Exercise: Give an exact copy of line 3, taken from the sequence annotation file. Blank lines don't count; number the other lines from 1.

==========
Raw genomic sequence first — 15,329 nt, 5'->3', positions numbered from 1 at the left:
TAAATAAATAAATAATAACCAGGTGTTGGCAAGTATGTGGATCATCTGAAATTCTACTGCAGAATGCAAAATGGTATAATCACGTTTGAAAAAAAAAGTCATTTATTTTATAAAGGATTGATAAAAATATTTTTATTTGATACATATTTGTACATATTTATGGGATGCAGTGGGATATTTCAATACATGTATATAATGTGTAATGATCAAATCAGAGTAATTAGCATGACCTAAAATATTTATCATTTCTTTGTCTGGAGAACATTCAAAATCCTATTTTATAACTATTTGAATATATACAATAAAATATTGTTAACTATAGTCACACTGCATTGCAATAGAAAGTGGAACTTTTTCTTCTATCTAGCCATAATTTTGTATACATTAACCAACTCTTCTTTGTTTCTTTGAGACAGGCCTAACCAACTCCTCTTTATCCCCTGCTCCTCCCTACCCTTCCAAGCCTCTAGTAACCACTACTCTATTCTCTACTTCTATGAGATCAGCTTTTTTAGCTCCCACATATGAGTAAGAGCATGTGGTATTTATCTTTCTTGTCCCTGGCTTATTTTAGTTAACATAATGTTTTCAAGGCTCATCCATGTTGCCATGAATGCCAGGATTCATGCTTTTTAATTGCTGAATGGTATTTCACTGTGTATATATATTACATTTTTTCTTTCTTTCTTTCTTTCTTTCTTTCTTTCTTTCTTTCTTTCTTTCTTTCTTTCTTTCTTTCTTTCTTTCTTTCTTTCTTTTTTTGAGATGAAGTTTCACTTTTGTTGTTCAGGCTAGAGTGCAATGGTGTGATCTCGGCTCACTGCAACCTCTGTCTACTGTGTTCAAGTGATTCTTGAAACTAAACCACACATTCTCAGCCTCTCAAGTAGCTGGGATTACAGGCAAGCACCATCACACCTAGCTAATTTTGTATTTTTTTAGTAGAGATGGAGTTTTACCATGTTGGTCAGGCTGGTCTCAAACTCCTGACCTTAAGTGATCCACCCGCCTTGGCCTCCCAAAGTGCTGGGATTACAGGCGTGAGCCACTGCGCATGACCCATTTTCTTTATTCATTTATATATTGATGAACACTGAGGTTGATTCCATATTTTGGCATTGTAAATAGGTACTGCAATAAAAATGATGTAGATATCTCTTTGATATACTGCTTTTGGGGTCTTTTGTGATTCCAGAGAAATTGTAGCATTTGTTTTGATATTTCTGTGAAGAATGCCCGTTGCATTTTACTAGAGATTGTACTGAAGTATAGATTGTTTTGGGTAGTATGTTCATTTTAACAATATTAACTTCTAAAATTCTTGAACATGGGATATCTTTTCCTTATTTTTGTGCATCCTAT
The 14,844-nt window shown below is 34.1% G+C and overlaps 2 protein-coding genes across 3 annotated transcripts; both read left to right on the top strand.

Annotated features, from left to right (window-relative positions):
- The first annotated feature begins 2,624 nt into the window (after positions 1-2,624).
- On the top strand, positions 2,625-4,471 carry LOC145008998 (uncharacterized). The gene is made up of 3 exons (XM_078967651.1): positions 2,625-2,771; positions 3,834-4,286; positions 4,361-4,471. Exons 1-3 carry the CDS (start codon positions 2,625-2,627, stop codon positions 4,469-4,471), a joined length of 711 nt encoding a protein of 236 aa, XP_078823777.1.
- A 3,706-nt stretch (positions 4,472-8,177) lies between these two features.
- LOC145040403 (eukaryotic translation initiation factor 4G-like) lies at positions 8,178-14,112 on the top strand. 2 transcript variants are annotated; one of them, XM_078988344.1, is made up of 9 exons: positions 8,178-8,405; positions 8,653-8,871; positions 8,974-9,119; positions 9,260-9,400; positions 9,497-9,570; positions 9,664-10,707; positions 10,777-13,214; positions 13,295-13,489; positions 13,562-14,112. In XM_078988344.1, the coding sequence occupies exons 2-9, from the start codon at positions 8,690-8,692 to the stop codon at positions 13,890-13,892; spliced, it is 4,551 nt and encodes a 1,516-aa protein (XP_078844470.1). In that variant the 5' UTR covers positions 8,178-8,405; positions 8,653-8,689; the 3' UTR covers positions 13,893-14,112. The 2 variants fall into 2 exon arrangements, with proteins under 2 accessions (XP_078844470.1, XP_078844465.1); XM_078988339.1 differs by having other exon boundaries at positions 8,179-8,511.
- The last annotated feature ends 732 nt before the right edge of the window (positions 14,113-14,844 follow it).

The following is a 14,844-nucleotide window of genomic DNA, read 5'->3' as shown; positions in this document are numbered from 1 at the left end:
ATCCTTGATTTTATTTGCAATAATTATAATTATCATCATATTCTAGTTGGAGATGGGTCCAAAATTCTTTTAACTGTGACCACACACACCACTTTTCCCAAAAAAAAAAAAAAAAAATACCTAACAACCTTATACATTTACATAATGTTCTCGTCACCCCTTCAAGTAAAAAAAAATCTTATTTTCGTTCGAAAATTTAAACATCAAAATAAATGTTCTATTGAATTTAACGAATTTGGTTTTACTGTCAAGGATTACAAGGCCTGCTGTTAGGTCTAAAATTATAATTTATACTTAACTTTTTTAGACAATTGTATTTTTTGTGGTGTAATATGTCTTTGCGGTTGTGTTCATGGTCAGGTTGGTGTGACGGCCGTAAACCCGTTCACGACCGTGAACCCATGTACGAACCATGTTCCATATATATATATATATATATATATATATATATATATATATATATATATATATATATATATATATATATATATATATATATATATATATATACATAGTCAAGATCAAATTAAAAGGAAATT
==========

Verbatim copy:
The 14,844-nt window shown below is 34.1% G+C and overlaps 2 protein-coding genes across 3 annotated transcripts; both read left to right on the top strand.